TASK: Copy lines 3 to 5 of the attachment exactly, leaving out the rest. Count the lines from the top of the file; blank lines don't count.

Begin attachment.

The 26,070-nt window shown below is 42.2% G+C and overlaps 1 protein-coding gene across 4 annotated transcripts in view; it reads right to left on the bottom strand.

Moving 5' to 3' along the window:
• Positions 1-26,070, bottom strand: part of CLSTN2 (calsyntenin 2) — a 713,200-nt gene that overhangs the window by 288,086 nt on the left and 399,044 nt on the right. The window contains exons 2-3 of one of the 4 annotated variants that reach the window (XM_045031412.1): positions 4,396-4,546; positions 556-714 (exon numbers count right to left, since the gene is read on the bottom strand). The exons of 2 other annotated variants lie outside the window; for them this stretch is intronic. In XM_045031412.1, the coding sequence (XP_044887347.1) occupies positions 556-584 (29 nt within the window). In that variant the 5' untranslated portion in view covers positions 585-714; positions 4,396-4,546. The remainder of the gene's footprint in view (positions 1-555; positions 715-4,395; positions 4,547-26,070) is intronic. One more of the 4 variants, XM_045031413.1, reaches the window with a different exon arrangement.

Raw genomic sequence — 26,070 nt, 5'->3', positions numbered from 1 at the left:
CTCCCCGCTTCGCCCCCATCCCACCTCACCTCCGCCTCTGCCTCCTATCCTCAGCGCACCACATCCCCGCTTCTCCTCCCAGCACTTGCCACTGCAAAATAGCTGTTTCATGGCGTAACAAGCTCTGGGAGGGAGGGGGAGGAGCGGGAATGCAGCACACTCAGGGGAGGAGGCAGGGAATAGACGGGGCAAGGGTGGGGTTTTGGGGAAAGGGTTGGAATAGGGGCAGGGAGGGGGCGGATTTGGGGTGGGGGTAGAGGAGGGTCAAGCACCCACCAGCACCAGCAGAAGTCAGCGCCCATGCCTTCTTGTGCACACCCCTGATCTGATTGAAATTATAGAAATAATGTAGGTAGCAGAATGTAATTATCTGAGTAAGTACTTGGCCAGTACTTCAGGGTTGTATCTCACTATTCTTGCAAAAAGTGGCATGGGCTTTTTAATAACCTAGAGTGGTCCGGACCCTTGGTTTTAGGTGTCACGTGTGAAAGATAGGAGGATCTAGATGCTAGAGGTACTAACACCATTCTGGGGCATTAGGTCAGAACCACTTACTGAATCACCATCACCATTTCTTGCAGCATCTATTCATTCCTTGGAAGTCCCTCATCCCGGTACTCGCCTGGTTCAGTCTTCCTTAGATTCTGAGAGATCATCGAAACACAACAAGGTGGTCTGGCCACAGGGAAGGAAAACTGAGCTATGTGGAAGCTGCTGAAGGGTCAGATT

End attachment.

• Positions 1-26,070, bottom strand: part of CLSTN2 (calsyntenin 2) — a 713,200-nt gene that overhangs the window by 288,086 nt on the left and 399,044 nt on the right. The window contains exons 2-3 of one of the 4 annotated variants that reach the window (XM_045031412.1): positions 4,396-4,546; positions 556-714 (exon numbers count right to left, since the gene is read on the bottom strand). The exons of 2 other annotated variants lie outside the window; for them this stretch is intronic. In XM_045031412.1, the coding sequence (XP_044887347.1) occupies positions 556-584 (29 nt within the window). In that variant the 5' untranslated portion in view covers positions 585-714; positions 4,396-4,546. The remainder of the gene's footprint in view (positions 1-555; positions 715-4,395; positions 4,547-26,070) is intronic. One more of the 4 variants, XM_045031413.1, reaches the window with a different exon arrangement.

Raw genomic sequence — 26,070 nt, 5'->3', positions numbered from 1 at the left:
CTCCCCGCTTCGCCCCCATCCCACCTCACCTCCGCCTCTGCCTCCTATCCTCAGCGCACCACATCCCCGCTTCTCCTCCCAGCACTTGCCACTGCAAAATAGCTGTTTCATGGCGTAACAAGCTCTGGGAGGGAGGGGGAGGAGCGGGAATGCAGCACACTCAGGGGAGGAGGCAGGGAATAGACGGGGCAAGGGTGGGGTTTTGGGGAAAGGGTTGGAATAGGGGCAGGGAGGGGGCGGATTTGGGGTGGGGGTAGAGGAGGGTCAAGCACCCACCAGCACCAGCAGAAGTCAGCGCCCATGCCTTCTTGTGCACACCCCTGATCTGATTGAAATTATAGAAATAATGTAGGTAGCAGAATGTAATTATCTGAGTAAGTACTTGGCCAGTACTTCAGGGTTGTATCTCACTATTCTTGCAAAAAGTGGCATGGGCTTTTTAATAACCTAGAGTGGTCCGGACCCTTGGTTTTAGGTGTCACGTGTGAAAGATAGGAGGATCTAGATGCTAGAGGTACTAACACCATTCTGGGGCATTAGGTCAGAACCACTTACTGAATCACCATCACCATTTCTTGCAGCATCTATTCATTCCTTGGAAGTCCCTCATCCCGGTACTCGCCTGGTTCAGTCTTCCTTAGATTCTGAGAGATCATCGAAACACAACAAGGTGGTCTGGCCACAGGGAAGGAAAACTGAGCTATGTGGAAGCTGCTGAAGGGTCAGATT